Sometimes you’ll see soccer players wearing a hat, jewelry, and glasses. But it’s not obvious if all players are allowed because it’s less common.
In this article, I’ll guide you to what accessories you can wear on the field and some of the famous players that do.
Rules for soccer players wearing hats, jewelry, and glasses
The International Football Association Board (IFAB) states that they may not wear all jewelry on the soccer field.
There are provisions in soccer equipment laws for the wearing of hats and glasses though.
Any attempt to cover the Jewelry with tape is prohibited too, even if your partner requires it from you!
Safety on the soccer field is a primary concern for the lawmakers of the game and is dealt with in the IFAB’s Law 4, which addresses played equipment in its entirety.
Jewelry falls under the category of equipment that presents potential harm to other players on the field. This includes the soccer player wearing Jewelry.
However, the other consideration to be made centers on equipment that protects a soccer player in the field. Among the more obvious protective items are things like shin guards and cleats.
Can Soccer Players Wear Jewelry?
It’s a duty for soccer officials to check players before they enter the field of play. It’s a critical aspect of their jobs.
However, there are those soccer players who slip under the radar.
If they find a soccer player to be wearing jewelry either before entering or while on the soccer field, the match officials will tell them to take the prohibited items off.
The Football International Federation Association states;
‘All items jewelry (necklaces, rings, braclets, earrings, leather, rubber bands) are strickly forbidden and must be removed.’
‘Using tape to cover jewelry is not acceptable’FIFA Law 4 – Players’ Equipment
We all know how rebellious soccer players can be, though. The intensity of the game and the testosterone involved in the game hype a player’s mood.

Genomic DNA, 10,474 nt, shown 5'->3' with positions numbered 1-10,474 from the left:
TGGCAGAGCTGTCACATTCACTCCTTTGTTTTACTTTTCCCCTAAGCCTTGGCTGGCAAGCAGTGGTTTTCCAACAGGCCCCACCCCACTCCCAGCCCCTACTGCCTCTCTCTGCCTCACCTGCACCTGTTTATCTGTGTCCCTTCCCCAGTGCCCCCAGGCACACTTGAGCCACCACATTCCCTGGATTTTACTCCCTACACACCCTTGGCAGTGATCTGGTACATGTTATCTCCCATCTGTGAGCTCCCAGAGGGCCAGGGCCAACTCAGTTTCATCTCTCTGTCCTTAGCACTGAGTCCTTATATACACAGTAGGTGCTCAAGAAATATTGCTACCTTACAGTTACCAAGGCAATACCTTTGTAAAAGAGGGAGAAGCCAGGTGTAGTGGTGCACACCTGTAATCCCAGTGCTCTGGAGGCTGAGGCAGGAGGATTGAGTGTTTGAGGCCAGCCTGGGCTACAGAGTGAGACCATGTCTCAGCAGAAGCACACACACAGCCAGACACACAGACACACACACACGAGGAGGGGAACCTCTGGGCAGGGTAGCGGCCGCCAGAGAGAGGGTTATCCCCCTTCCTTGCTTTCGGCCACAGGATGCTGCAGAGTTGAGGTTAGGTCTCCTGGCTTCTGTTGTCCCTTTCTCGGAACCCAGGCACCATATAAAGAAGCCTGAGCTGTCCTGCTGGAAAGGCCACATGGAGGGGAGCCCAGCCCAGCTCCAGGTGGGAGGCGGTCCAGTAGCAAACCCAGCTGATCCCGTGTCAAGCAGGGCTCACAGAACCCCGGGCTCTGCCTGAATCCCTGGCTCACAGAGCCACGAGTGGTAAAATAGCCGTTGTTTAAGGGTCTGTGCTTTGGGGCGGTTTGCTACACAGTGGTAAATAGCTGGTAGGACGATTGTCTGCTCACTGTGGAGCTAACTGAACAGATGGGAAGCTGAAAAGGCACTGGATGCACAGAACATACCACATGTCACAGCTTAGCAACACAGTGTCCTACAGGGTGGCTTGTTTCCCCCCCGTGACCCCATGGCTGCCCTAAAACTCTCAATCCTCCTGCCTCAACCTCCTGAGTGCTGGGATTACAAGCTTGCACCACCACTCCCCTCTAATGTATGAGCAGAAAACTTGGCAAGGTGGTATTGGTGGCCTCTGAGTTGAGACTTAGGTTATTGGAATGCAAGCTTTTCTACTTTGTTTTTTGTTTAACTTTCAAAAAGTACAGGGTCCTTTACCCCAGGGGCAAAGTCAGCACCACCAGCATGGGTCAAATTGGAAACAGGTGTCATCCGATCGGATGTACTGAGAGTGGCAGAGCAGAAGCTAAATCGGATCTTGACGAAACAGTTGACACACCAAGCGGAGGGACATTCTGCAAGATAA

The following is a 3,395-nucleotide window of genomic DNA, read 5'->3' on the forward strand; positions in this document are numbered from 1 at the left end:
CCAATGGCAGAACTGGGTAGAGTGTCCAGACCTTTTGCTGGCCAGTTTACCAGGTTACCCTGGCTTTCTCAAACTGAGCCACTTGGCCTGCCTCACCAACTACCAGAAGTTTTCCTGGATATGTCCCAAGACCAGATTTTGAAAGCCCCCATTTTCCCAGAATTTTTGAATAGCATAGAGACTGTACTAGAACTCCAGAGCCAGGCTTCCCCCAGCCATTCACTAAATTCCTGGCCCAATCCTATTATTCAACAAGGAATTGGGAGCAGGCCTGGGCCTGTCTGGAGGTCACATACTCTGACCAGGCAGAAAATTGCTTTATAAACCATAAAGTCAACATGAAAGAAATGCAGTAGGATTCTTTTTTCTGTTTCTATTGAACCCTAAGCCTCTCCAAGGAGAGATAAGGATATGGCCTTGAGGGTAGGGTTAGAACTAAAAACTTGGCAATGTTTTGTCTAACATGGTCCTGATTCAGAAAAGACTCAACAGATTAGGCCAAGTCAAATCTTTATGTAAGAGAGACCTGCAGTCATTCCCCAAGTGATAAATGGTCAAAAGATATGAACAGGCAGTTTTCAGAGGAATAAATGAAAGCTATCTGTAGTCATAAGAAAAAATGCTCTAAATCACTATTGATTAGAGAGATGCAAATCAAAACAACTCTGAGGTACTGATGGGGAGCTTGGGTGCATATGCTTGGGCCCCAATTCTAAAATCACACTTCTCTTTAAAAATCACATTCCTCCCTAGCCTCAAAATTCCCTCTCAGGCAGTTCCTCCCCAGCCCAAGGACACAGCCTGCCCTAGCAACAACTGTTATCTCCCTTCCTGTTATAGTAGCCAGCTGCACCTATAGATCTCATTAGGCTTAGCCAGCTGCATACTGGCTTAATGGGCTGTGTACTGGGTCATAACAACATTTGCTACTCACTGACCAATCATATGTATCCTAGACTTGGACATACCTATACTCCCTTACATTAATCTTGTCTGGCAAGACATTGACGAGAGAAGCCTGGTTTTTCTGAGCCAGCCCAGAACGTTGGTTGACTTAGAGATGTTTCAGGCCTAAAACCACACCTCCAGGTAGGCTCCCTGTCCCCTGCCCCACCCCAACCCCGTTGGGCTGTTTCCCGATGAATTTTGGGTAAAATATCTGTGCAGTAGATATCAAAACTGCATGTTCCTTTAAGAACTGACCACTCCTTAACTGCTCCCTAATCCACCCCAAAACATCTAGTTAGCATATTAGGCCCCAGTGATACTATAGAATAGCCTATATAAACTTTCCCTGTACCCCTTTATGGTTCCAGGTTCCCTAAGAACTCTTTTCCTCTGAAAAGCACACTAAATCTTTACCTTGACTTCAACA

You can imagine the potential for a soccer player to resist instructions to remove jewelry.
Under those circumstances, a soccer player can be ordered to leave the field when the play stops again.
Sometimes, players deserve some benefit of the doubt and cannot remove the offending item while still on the field of play.
A repeat offense or blatant refusal to remove jewelry can cause a caution for the offending player.
Can Soccer Players Wear Hats?
Padded hats that protect a player from head injuries are permitted under special circumstances.
Besides shin guards and cleats, other protective items on a soccer field include headgear/hats.
• Be black or the same main colour as the shirt (provided that the players of the same team wear the same colour)FIFA Law 4 – Players’ Equipment
• Be in keeping with the professional appearance of the player’s equipment
• Not be attached to the shirt
• Not be dangerous to the player wearing it or any other player (e.g. opening/closing mechanism around neck)
• Not have any part(s) extending out from the surface (protruding elements)
Can Soccer Players Wear Baseball Caps?
There is also a provision for the conventional baseball cap on a soccer field. It’s very common to see goalkeepers wearing caps on soccer fields, at all levels of the game.
That’s because they’re the only players permitted to wear caps on the field.
We live in an age when caps have become somewhat of a fashion statement. We often encounter sporting codes where the caps are worn backward.
For the soccer goalkeeper, there are very logical reasons to wear a cap. Playing a game in the evening when the sun is low can affect the goalkeeper’s view, to the point of being temporarily blinded.
Goalkeepers already have a considerable amount to think about when they’re on a soccer field. The last thing they need is for that irritating ray of sunlight to distract them while trying to produce a shut-out.
Rain and wind can distract players on a soccer field. The conditions can alter the game and the style of play.
Some countries have to deal with the rain, sun, heat, ice – so it’s understandable that accessories are needed to play.
Wearing caps is limited to goalkeepers and each individual league may have its own regulations.
Can Soccer Players Wear Glasses?
Soccer lawmakers FIFA also clarifies that they permit sports spectacles on a soccer field. If you wear glasses for any reason in your day-to-day routine.
A common sporting principle is that this should not be able to hinder you on the soccer field or any other player.
It’s not uncommon for professional athletes to wear contact lenses when they’re on the soccer field.
Offensive and defensive players will have more challenges than most with wearing contact lenses. Dirt or grass in the eye will be a call for the physio to apply the eyewash.
Guidelines Using Protective Soccer Gear
‘Non-dangerous protective equipment, for example, headgear, facemasks, and knee and arm protectors made of soft, lightweight padded material is permitted as are goalkeepers’ caps and sports spectacles.’FIFA Law 4 – Players’ Equipment
The prospects of those contact lenses falling out and breaking are high. It’s a massive inconvenience at the best of times.
Soccer can present some physical dangers. Sports glasses or protective goggles are the best way to go to a soccer field, for a few reasons.